“Call upon Me in the day of trouble; I shall rescue you, and you will honor Me.”
Knocking knees around an overflowing Thanksgiving table is the perfect time to remember. Families share inside jokes from that one vacation. Remember whens from funny parenting mistakes. I can’t believe we…from adult childhood admittance. All of that knits a family together.
But this week as you gather with your loved ones, you can bond over something more than shared memories. Declaring God’s faithfulness to your family through the years. Acknowledging God’s sovereign hand in each of the lives around the table. Giving thanks to God together is a way to bless His name. And a way to bind your family with an everlasting bond.
When we can praise and thank our creator together by corporately proclaiming His good works, we set the stage for generations to come who will again declare His goodness.
Below is another story to read for yourself or with your family about how one group of people decided to do this in the most difficult days. Hearing about others who have chosen thankfulness in all circumstances stirs in our souls the courage to do the same ourselves.
Is There a Way Out? Being Thankful for Deliverance
It was dark and time to move again. The woman leading the passengers encouraged them to move quietly and quickly even though they were exhausted and hungry. After many hours of walking in the darkness, Harriet Tubman tip-toed silently to the farmhouse door and knocked. When the door cracked open, the farmer asked in a frightened voice, “Who is it?” When Harriet gave the password, “A friend with friends,” the man inside told them to go away. He hurriedly explained that slave-catchers had searched his house the day before and he couldn’t take the risk.
Stumbling back into the deep darkness of the woods, the runaway slaves crawled under bushes and piles of leaves to hide as dawn began to lighten the sky. As they fell asleep, their deliverer was praying intently to her heavenly Friend, asking Him to lead them through the ever present danger to safety. Harriet never slept but kept watch through the day and prayed without ceasing.
As night fell once again and the group prepared to move, they heard a voice of someone approaching. In fear, everyone retreated back to their hiding places. But as the voice came nearer, Harriet heard the words, “My wagon stands in the barnyard across the way. The horse is in the stable. The harness hangs on a nail.” The man never stopped, but continued walking and repeating these words until he was gone.
When the night sky was completely dark, Harriet crept out of the woods and found the barn. Waiting there were all the things the man had mentioned, including blankets and baskets of food. God provided for their needs and for their deliverance.
As the runaways were climbing into the wagon they proclaimed, “Praise God! Thank you, Jesus. Thank you, Thank you” over and over. They knew without question that God is the One who saves and delivers. Giving thanks was their natural response.[i]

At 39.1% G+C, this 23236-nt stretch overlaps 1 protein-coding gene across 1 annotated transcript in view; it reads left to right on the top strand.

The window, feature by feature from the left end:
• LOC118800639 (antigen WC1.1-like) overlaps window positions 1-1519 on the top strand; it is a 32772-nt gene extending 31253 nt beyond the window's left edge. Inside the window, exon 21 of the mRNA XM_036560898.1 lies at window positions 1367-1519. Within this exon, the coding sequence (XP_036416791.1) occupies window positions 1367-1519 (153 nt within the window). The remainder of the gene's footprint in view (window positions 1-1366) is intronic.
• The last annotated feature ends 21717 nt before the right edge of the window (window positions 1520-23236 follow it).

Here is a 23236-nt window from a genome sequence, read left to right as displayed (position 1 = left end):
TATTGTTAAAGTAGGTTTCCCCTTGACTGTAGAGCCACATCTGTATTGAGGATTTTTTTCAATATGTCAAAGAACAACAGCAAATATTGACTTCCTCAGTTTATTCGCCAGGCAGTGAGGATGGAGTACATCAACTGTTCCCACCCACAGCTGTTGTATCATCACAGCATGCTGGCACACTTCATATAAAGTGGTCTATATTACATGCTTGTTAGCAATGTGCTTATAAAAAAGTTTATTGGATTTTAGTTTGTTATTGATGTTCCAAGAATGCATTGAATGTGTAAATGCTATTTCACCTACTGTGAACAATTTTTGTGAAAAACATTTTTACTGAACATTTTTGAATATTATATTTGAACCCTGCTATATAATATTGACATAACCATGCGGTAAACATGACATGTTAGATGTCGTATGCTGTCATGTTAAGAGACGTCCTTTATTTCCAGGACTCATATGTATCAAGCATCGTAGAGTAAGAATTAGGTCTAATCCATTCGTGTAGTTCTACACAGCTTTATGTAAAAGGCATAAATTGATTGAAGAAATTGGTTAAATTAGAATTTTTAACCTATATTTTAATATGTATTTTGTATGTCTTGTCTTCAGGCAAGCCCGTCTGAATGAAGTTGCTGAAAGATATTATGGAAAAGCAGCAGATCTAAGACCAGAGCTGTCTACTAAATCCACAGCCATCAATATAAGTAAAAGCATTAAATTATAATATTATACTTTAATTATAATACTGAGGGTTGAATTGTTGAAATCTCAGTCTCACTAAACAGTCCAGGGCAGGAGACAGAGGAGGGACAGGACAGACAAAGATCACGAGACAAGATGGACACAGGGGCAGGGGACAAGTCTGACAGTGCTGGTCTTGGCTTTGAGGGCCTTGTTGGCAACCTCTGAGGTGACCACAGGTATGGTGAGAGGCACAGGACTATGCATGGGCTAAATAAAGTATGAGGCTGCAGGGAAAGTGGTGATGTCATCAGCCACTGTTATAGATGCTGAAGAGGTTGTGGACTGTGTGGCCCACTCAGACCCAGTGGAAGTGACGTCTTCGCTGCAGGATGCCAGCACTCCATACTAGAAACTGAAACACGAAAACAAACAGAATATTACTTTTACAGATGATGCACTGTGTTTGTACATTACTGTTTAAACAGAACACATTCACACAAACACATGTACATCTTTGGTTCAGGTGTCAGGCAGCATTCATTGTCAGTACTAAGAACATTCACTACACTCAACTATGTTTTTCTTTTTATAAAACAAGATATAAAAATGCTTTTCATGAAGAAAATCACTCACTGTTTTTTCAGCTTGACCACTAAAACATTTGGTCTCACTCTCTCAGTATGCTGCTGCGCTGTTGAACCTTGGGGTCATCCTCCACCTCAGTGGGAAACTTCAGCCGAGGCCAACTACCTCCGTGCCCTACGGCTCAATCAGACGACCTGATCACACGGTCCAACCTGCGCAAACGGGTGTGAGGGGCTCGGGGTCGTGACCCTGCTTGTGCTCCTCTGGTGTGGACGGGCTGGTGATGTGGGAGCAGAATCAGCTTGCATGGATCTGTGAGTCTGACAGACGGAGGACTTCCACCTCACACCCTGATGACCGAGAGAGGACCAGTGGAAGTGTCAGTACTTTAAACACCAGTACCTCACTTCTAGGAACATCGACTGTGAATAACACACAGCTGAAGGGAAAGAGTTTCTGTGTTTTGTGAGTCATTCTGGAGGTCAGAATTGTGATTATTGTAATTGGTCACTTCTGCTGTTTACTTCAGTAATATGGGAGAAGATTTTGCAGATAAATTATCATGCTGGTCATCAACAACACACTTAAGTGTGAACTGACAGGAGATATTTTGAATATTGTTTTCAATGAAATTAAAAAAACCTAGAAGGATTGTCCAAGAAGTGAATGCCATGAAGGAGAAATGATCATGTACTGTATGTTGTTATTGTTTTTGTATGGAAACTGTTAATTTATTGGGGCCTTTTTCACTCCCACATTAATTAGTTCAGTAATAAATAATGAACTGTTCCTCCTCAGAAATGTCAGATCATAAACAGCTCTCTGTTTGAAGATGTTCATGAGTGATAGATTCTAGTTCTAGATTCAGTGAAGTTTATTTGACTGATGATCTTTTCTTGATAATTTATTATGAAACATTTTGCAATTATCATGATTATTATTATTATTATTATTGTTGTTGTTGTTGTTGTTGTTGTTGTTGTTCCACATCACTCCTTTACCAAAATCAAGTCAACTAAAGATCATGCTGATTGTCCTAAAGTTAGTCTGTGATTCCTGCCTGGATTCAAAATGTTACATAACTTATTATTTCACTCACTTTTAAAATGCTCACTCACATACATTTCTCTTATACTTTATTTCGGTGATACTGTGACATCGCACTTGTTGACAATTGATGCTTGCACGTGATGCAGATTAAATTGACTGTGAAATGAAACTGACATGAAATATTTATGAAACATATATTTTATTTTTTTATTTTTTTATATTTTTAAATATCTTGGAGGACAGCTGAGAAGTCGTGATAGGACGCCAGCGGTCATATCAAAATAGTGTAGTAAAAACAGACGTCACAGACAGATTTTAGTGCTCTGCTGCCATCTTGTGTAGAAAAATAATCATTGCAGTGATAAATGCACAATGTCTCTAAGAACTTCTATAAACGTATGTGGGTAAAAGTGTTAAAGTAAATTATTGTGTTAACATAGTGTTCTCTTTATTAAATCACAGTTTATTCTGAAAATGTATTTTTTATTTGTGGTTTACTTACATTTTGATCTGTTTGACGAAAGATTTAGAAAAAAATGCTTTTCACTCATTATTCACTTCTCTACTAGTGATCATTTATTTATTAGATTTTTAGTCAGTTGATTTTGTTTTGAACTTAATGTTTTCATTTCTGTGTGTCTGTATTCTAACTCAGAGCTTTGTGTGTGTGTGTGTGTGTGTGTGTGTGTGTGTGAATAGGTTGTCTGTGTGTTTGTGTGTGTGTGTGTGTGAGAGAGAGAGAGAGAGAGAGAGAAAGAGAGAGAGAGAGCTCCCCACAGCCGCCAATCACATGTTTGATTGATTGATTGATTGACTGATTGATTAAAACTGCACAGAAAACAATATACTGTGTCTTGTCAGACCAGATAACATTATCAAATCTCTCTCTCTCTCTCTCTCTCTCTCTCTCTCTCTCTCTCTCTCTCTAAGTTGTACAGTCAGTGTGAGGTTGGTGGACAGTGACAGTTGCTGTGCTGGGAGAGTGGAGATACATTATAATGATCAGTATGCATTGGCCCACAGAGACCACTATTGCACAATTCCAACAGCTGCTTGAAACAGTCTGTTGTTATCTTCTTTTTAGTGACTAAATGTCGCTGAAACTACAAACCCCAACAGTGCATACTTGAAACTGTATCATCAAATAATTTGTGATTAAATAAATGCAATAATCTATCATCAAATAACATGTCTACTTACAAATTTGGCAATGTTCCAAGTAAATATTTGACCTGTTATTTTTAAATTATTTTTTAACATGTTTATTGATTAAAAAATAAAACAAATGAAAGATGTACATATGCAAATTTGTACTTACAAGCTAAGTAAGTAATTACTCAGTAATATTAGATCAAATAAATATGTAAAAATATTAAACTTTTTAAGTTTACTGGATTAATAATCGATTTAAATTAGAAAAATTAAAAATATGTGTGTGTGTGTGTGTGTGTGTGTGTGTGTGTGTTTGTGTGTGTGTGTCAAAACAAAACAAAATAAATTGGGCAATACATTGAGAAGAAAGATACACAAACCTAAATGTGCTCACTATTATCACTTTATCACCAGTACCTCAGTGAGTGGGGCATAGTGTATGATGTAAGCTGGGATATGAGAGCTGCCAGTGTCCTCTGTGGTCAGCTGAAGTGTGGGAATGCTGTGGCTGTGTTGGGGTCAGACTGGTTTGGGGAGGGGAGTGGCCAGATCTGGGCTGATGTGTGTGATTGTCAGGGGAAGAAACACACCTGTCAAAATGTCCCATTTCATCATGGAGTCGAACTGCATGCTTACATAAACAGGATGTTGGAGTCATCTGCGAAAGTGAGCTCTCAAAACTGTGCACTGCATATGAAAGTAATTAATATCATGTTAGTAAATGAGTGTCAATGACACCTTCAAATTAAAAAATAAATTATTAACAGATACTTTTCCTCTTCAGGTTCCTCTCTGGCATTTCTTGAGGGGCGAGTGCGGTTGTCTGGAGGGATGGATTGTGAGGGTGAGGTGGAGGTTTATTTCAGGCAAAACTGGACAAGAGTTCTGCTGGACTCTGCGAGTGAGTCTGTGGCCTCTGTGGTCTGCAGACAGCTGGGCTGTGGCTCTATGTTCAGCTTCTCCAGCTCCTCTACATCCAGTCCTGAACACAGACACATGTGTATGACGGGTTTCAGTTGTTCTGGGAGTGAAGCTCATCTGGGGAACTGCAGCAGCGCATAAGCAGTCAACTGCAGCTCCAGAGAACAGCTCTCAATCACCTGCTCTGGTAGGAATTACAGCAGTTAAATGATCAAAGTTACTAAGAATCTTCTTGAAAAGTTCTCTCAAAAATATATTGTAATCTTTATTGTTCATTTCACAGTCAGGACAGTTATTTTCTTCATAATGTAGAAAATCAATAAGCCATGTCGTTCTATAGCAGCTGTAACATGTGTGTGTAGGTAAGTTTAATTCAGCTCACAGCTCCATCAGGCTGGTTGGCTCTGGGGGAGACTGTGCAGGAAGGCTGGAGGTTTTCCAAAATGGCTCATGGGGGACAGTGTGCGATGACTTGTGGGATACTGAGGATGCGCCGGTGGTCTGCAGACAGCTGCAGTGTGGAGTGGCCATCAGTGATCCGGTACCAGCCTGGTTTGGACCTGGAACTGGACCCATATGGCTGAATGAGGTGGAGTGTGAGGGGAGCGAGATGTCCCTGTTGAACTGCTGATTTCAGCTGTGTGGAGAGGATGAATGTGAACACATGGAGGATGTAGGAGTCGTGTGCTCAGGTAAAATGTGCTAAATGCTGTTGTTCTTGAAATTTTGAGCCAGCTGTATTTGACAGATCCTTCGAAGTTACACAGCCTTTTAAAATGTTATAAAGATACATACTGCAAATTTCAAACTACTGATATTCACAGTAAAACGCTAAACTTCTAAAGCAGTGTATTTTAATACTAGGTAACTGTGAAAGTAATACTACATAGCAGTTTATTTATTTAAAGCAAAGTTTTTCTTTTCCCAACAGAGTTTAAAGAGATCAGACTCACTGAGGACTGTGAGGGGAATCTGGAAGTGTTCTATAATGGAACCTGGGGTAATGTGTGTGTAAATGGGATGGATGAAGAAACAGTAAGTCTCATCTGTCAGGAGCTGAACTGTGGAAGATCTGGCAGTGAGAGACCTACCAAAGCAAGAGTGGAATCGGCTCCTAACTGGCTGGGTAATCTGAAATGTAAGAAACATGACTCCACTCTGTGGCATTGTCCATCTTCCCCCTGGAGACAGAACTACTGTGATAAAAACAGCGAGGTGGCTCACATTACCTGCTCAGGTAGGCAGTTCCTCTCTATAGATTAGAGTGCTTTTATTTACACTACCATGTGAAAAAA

There are countless other stories of liberation: God using Moses to deliver the Israelites from slavery in Egypt, Paul and Silas being released from prison, David being delivered over and over again from Saul and his enemies, and Paul being saved from the venom of a snake bite. But deliverance is not just for those in slavery or those who lived in biblical times. Every person needs to be delivered. Jesus said of Himself, “He has sent me . . . to proclaim liberty to captives and freedom to prisoners” (Isaiah 61:1).
How are we captives? What makes us a prisoner like the slaves Harriet rescued?
The Bible teaches us that all men and women and boys and girls are trapped by sin. We are born separated from God and our selfishness and bad choices keep us captive. But God loved us so much that He sent His son Jesus to pay the price to free us. When we give our lives to Jesus, He sets us free from our sin. We, like the slaves in this story, have much to give thanks for if we have been delivered by Jesus.
God also brings other kinds of deliverance to His children. Some people have been delivered from sickness, some have been saved from near accidents, some have been rescued from fires, and many have been set free from having angry, hateful hearts toward others. God’s greatest miracles are worked in the human heart.
Have you been delivered from the slavery of your sin? Have you let God deliver your heart from being angry and wanting to get even?
The wonderful hymn by John Newton says it so well:
Amazing grace—how sweet the sound—that saved a wretch like me!
I once was lost but now am found, was blind but now I see.
Thanking God for deliverance
If all in your family have been set free by Jesus, then together give thanks for that most wonderful of all deliverances. If there are members of your family who do not yet know Jesus, a little brother or sister, a grandparent, an aunt or uncle or a parent, then pray together for that person’s deliverance. Thank God that He loves that person even more than you do.
Now think of other ways that God has delivered you or someone in your family, and thank Him. Finally, ask God if there are other things that He wants to deliver you from—anger, bitterness, getting even with those who hurt you.
Another fun ideas is our FREE Pilgrim hat craft. Simply cut it out, color the different pieces, and have your kids wear them during the Thanksgiving story. Download the printable here.
*This story is taken from Growing Together in Gratitude, by Barbara Rainey, a read-aloud book for families. It is currently out of print but hopefully will available again in a year. Stay tuned!
[i] Dave and Neta Jackson, Heroes in Black History: True Stories From the Lives of Christian Heroes (Bloomington, MN: Bethany House Publishers, 2008), 17–18. Adapted.